BORIS Johnson’s new Secretary of State for Scotland was ridiculed yesterday after he compared the SNP to far-right nationalist movements in other countries.

In a column for The Times, Alister Jack, said he could not see the difference between Scottish independence supporters “benign” nationalism and the xenophobic nationalism of others across the world.

The Brexiteer claimed Nicola Sturgeon’s party needed an “enemy to make it thrive”.

Jack said he was “unashamedly patriotic and passionate about” Scotland.

“No one cheers louder for Scotland; whether it’s Six Nations rugby, World Cup football or Commonwealth Games athletics, I’m right behind our sportsmen and women – but I’m just as much a fan of Team GB in the Olympics and my support for the British Lions is no less enthusiastic than it is for Scotland.

“I don’t see any contradictions there and nor do most Scots.

“I’m proud to be Scottish and British. I’m proud to be a Doonhamer, for that matter.

“I don’t think it is terribly complicated and I certainly don’t lose much sleep about my identity. That is simply who I am.”

Then, referencing The National’s campaign about Union flag branding on Scottish goods in supermarkets, Jack wrote: “Never mind the arrogance of telling Scottish businesses how to market their own products, it really showed the determination of some nationalists to find a grievance.”

Jack said the SNP “like nationalist movements the world over” requires “an enemy to make it thrive”.

He added: “It needs an ‘other’ to rail against. It’s all about finding something at which to take offence so they pick fights about flags on packaging, scour news bulletins and political shows for examples of imaginary bias.”

He accused the SNP of seeking “to exploit Brexit with a campaign of scaremongering”.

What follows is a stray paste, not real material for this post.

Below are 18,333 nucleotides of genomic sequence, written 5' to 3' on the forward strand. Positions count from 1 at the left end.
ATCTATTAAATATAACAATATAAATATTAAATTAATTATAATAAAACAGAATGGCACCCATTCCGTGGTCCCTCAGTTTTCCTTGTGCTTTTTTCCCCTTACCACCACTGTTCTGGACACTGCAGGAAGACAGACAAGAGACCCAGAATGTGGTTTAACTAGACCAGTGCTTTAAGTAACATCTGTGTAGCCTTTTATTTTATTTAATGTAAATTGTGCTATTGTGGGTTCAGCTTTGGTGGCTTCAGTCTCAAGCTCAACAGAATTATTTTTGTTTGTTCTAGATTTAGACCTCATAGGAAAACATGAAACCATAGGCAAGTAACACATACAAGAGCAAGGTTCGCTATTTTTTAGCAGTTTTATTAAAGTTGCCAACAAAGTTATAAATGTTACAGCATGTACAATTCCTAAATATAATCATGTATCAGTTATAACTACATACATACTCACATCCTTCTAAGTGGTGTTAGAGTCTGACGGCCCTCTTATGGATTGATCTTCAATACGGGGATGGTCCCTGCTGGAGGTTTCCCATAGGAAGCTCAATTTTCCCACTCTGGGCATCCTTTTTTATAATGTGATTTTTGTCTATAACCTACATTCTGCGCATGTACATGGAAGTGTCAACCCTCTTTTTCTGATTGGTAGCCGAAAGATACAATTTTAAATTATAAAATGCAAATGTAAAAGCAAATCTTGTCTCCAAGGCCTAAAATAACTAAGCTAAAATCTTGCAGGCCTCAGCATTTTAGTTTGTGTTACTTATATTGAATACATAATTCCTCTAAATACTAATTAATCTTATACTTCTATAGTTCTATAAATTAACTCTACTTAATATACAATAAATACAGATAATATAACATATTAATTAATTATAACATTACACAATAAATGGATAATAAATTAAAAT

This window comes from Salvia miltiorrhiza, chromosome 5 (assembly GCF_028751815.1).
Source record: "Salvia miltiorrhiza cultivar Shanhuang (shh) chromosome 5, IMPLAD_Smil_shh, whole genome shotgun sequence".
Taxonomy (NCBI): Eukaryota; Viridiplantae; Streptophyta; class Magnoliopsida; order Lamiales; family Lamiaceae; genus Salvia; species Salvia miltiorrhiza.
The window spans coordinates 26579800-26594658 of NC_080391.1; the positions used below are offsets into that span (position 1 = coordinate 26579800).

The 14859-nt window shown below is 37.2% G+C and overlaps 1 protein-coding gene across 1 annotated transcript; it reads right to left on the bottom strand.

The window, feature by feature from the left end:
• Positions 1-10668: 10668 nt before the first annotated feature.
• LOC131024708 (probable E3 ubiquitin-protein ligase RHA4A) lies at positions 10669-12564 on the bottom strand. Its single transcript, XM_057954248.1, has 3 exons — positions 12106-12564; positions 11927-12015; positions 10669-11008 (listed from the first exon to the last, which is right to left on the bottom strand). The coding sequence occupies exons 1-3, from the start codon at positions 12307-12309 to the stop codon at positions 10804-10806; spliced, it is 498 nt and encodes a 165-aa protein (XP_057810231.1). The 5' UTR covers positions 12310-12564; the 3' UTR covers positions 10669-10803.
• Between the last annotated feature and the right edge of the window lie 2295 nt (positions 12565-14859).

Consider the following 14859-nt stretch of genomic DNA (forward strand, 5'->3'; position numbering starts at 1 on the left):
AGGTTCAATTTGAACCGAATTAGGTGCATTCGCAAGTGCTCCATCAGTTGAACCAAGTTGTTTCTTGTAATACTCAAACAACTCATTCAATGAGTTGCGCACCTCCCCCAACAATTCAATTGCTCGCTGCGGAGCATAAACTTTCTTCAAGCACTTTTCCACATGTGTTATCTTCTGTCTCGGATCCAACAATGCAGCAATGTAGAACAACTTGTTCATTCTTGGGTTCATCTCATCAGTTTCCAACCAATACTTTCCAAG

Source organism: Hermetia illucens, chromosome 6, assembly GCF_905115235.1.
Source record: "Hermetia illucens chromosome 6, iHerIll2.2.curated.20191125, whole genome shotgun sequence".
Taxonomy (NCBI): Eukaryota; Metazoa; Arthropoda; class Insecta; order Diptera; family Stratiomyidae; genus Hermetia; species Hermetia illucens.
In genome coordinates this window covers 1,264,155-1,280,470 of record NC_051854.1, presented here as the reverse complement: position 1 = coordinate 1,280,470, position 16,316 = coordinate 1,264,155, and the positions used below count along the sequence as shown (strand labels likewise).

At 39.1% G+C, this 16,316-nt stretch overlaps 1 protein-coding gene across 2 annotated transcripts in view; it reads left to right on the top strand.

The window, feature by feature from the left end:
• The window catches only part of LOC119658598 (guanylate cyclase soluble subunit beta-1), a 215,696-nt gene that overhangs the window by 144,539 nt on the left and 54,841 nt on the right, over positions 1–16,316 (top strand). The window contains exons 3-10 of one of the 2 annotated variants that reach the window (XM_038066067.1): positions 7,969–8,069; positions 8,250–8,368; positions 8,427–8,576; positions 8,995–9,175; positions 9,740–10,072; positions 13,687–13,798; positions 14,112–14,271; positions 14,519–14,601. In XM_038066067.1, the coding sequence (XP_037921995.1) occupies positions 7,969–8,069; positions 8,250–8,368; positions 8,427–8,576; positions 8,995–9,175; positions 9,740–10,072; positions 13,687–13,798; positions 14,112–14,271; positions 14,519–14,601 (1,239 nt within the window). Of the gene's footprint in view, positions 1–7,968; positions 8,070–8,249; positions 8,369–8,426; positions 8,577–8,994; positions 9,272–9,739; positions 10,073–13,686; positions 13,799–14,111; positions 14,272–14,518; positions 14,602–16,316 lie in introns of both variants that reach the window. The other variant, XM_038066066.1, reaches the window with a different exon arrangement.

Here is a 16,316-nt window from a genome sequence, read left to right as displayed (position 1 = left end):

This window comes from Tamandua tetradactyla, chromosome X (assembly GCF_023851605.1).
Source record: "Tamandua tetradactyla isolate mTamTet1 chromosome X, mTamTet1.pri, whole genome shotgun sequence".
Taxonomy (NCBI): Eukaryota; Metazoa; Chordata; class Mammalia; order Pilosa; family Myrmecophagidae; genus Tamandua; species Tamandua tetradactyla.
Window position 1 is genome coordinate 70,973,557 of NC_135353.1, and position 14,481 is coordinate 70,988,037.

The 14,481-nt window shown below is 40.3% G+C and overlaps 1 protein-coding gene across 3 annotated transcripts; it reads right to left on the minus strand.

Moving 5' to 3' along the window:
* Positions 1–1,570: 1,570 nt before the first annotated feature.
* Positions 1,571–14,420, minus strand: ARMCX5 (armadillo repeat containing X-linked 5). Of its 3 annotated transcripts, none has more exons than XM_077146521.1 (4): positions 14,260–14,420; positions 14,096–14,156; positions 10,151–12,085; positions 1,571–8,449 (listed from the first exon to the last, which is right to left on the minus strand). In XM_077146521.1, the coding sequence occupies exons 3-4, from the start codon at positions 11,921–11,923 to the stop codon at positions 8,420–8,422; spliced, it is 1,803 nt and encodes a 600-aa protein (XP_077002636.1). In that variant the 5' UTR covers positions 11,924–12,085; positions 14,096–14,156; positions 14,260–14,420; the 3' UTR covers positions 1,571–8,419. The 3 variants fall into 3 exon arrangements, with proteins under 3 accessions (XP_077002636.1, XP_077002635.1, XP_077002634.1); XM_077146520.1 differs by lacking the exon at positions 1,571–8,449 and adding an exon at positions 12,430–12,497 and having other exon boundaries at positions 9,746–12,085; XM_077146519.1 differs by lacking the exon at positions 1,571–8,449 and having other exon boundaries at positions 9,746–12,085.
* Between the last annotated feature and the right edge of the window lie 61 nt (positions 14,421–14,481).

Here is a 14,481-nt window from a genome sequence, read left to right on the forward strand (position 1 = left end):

His column appeared just days after the leak of his Government’s own report warning of a three-month meltdown at the UK’s ports, a hard Irish border and shortages of food.

The document, known as Operation Yellowhammer, even warned of severe extended delays to medicine supplies if the UK leaves the EU without a deal on 31 October.

The SNP’s Tommy Sheppard, said Jack’s comments highlighted how “out of touch” the millionaire landowner was.

The MP said: “This is utterly desperate stuff from Boris Johnson’s man in Scotland. Sadly, this is the kind of thing we’ve come to expect from the Tories. They have no positive vision for Scotland, and are clearly rattled by the rising tide of support for independence. These comments only serve to highlight how out of touch [the] millionaire Brexiteer Mr Jack is from the reality of most people’s lives in Scotland.”

Ian Murray, Best for Britain supporter and former Shadow Scottish Secretary, said Jack’s priorities were all wrong.

“Brexit does not offer an ‘opportunity’ for Scotland. It is a historic threat to our economy, to the Union, and to opportunities for Scots.

“The Scottish Secretary should not be helping the Prime Minister deliver Brexit, he should be standing up for the people of Scotland and fighting a damaging hard Brexit that puts jobs and our country at risk.”